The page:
Between the warrior and the monk (i): my father

[ by Charles Cameron — a warrior, a monk, and where that leaves me ]

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Like one of those toy acrobats who flips up, over and under when you squeeze or release the two sticks he’s strung on, I’m strung between these two fellows…

and flip up, over and under on the string that stretches from war to peace.

So here I am at Zenpundit, and I thought it might be time for me to give you a little more background about myself, where I’m coming from, and where I hope to be going…

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To get to the figure on the left of the image above, Captain Orford Gordon Cameron DSC, RN, my father, we have to track back a couple of generations deeper into family history, to this gentleman whose first name I bear as my own second name.

Col. Aylmer Spicer Cameron, VC, CB, my great-grandfather, earned his Victoria Cross during the Sepoy Rebellion:

For conspicuous bravery on the 30th of March, 1858, at Kotah, in having headed a small party of men, and attacked a body of armed fanatic rebels, strongly posted in a loop-holed house, with one narrow entrance. Lieutenant Cameron stormed the house, and killed three rebels in single combat. He was severely wounded, having lost half of one hand by a stroke from a tulwar.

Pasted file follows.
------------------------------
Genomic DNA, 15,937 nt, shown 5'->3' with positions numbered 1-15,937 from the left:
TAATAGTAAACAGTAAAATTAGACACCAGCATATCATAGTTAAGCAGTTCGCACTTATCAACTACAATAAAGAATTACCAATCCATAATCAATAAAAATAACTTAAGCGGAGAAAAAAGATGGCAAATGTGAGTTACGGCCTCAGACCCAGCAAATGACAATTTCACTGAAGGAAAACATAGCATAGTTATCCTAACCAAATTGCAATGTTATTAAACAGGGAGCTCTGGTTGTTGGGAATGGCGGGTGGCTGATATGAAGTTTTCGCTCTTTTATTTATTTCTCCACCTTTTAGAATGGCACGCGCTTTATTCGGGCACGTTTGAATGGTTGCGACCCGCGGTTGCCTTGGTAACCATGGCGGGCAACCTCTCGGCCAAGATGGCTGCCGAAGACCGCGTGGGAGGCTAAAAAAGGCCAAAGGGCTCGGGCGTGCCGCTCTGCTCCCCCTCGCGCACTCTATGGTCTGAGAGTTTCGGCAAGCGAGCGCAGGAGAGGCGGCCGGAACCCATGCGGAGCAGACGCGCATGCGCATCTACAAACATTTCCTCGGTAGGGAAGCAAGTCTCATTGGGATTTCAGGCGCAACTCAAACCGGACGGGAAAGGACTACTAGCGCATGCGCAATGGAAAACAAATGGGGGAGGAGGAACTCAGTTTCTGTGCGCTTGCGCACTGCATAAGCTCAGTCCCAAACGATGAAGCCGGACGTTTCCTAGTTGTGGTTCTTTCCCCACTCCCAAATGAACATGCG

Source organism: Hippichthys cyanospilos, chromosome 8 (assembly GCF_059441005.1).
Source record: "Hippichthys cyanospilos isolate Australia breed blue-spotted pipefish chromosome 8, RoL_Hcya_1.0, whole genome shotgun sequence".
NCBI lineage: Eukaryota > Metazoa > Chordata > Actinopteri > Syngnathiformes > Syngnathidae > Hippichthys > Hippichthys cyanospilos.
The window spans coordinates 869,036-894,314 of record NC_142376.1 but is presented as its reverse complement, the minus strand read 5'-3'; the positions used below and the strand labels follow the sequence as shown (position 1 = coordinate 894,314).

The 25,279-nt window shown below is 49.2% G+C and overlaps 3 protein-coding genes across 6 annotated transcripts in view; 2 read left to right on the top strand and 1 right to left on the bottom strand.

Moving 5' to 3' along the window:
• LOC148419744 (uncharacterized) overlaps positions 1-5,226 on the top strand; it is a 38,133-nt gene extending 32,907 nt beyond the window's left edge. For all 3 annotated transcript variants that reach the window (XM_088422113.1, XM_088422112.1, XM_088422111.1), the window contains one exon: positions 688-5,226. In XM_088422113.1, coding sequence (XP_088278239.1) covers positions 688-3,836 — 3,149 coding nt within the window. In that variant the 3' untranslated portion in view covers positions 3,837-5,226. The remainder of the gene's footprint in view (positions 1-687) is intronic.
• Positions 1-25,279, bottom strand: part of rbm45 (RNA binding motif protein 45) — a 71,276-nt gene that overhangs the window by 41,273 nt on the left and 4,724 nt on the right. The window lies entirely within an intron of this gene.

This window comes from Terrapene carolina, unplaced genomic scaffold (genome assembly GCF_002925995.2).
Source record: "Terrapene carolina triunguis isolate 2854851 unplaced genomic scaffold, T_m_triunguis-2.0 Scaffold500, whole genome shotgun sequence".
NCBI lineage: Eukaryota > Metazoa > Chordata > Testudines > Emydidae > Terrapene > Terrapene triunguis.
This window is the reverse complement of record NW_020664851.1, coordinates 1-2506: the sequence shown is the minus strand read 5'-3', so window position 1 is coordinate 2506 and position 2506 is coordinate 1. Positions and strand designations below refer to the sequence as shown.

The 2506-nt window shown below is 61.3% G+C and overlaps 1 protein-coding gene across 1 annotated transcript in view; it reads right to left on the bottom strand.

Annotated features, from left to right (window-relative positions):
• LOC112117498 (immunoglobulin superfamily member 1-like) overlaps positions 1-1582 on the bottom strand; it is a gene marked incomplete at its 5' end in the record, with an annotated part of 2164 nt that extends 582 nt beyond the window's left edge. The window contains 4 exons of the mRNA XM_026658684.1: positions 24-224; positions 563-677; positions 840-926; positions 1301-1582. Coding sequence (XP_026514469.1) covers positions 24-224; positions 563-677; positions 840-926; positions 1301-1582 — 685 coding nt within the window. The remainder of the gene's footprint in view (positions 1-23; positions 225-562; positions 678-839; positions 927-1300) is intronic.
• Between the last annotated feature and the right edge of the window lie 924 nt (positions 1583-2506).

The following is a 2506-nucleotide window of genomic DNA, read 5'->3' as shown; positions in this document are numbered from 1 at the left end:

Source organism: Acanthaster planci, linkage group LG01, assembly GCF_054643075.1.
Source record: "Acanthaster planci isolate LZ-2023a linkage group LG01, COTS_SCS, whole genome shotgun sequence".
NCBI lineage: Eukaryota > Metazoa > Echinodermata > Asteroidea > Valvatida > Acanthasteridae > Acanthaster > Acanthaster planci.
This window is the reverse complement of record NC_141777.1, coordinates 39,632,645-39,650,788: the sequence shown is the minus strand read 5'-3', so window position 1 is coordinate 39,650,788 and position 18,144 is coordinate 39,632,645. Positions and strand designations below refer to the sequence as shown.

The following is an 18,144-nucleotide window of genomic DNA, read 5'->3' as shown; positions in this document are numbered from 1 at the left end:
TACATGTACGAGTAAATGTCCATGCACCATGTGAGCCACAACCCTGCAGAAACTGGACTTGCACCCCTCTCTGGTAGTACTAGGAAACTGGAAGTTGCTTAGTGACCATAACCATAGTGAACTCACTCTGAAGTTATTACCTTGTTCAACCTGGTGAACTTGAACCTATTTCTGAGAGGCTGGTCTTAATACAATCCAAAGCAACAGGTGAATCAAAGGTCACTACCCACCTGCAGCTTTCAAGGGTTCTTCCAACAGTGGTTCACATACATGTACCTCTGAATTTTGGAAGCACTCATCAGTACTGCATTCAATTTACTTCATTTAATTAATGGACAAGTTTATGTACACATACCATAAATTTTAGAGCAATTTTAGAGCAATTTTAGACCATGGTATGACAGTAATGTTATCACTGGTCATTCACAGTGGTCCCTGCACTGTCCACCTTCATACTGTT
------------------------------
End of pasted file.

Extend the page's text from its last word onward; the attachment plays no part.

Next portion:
There’s pride in that, passed down from his son to my father and so on down the line…

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There’s pride, too, in the story of my own father’s DSC.

HMS Sheffield in Battle of the Barents Sea, stamp design, oil on canvas, Brian Sanders

As gunnery officer of HMS Sheffield in the Battle of the Barents Sea, Lt. Cdr. Cameron’s guns and those of Jamaica crippled the German heavy cruiser Hipper. When the news arrived in Germany, Hitler “with veins standing out on his neck” excoriated Admiral Raeder:

This operation only confirmed what he had instinctively felt all along — that the surface fleet was completely useless and that it was poorly staffed and ineptly commanded. The three battleships Tirpitz ,Schleswig-Holstein and Schlesien , the two pocket battleships Admiral Scheer and Lützow , the battle-cruisers Scharnhorst and Gneisenau , the heavy cruisers Hipper and Prinz Eugen , and the light cruisers Emden , Köln , Leipzig , and Nürnberg would all be decommissioned and summarily scrapped. To the extent possible their guns would be converted to land use. Henceforth, the largest navy ship would be a destroyer and all emphasis would be on the u-boat fleet.

Churchill wrote:

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